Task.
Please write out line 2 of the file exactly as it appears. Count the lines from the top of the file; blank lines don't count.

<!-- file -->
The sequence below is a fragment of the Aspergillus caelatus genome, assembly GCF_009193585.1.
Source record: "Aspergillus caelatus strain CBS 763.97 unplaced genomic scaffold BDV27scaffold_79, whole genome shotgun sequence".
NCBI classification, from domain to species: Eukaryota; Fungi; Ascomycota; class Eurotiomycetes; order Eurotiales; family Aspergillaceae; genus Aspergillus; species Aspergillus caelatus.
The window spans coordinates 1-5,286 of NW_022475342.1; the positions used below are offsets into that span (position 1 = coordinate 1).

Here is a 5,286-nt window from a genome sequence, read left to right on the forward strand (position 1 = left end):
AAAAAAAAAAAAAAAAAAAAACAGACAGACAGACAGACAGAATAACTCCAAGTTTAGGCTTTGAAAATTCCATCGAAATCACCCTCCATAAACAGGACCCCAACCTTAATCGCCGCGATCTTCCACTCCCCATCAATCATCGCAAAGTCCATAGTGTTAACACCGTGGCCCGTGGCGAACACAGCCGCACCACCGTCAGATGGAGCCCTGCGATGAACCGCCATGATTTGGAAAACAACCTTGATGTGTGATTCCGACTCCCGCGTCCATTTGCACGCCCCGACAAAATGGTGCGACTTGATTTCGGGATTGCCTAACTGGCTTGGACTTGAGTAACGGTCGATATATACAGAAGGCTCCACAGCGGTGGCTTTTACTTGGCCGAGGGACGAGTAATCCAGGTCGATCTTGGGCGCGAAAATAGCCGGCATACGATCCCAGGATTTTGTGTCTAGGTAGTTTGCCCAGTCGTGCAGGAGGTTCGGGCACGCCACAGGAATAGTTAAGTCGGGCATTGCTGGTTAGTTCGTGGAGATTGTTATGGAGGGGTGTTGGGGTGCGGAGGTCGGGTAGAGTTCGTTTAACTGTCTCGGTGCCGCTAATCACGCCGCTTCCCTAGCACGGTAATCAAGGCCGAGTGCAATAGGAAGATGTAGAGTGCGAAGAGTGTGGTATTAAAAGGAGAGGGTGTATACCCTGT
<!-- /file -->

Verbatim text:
Source record: "Aspergillus caelatus strain CBS 763.97 unplaced genomic scaffold BDV27scaffold_79, whole genome shotgun sequence".